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Spokane, Washington  Est. May 19, 1883
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Fire District 8 chiefs join chiefs across nation to share wildland firefighting strategies

By Nina Culver For The Spokesman-Review

Spokane County Fire District 8 was one of five districts in the country to be selected to attend a Fire Department Exchange event hosted by the International Association of Fire Chiefs earlier this month.

The districts gathered to discuss fighting wildland fires, which firefighters are battling with what seems like increasing frequency. “It’s really just an exchange of ideas,” said Fire Chief Tony Nielsen.

Division Chiefs Marty Long and Tom Hatley attended the session in Boise. Other agencies in attendance hailed from Texas, Colorado, California and South Carolina.

“We got to see some of the stuff they’ve been working on,” Long said. “It was real world learning what they’ve been doing on wildfire mitigation. Every area in the country, they have their own wildland urban interface.”

Long was particularly inspired by a program run by the Colorado Springs Fire Department, which actively goes out in the community and does fuel reduction work. Fire District 8 currently has a yard debris collection day every spring to help landowners keep their property free of debris.

“Maybe the next steps for us are to go out to them,” he said.

Long said his discussion about District 8’s Ember Aware program was well received by the other firefighters. The program focuses on how homeowners can prepare ahead of time to make their home able to defend itself from the blowing embers that often help spread wildfires.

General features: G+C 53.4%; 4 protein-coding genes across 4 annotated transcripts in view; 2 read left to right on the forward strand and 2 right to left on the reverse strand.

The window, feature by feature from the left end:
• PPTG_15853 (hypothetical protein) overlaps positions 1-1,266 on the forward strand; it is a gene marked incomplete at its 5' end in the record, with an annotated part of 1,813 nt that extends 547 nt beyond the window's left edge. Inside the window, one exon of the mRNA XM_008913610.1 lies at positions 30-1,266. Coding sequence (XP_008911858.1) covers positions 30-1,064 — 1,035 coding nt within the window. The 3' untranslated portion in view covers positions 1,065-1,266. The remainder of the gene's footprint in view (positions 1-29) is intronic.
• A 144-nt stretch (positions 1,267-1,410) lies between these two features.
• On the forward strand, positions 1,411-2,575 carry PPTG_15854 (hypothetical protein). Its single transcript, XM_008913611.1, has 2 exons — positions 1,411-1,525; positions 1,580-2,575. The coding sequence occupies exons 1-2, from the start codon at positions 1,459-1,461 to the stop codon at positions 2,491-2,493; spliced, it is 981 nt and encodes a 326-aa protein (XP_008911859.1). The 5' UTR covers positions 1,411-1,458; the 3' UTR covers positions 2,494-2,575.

The Ember Aware program was created in 2015, a year with many wildfires in the area, Long said. It emphasizes creating a noncombustible zone within a 5-foot barrier around a home’s foundation, as well as using appropriate building materials.

A homeowner can request an evaluation of their home by the district and firefighters use a form they created to indicate what areas need work. Items on the form in roofing materials, the condition of vents and soffits, siding materials and whether fences are attached to the home.

“We developed that form here just out of necessity,” Long said.

Each district that participated in the exchange was asked to come up with three objectives to improve their wildland urban interface, he said.

Long said he wants to encourage creating a fire-wise community and promote defensible space assessments. Those two may lead to fuel mitigation programs like the one in Colorado Springs, he said. A collaborative team needs to be formed with other districts, the Department of Natural Resources and other agencies to help address the issue, he said.

“One of the goals is to promote community risk reduction, try to prevent fires and other incidents before they happen,” said Nielsen.

Long said he also wants to focus on educating the public on the fire evacuation levels, including what they mean and how to receive them. Level one means that people should be aware of a nearby fire, level two means people should prepare to leave and a level three evacuation means people need to leave immediately.

“I will never be out of a job when it comes to fire education,” Long said. “It’s just one ongoing effort all the time.”

Nielsen said he’s not quite sure why his district was selected to participate in the exchange but he’s glad it was. Usually he is only able to “collaborate and commiserate” with local fire chiefs at regional meetings, he said.

“I’ve never seen anything like that,” he said. “I thought it was so cool. You learn so much. We should do it more often.”

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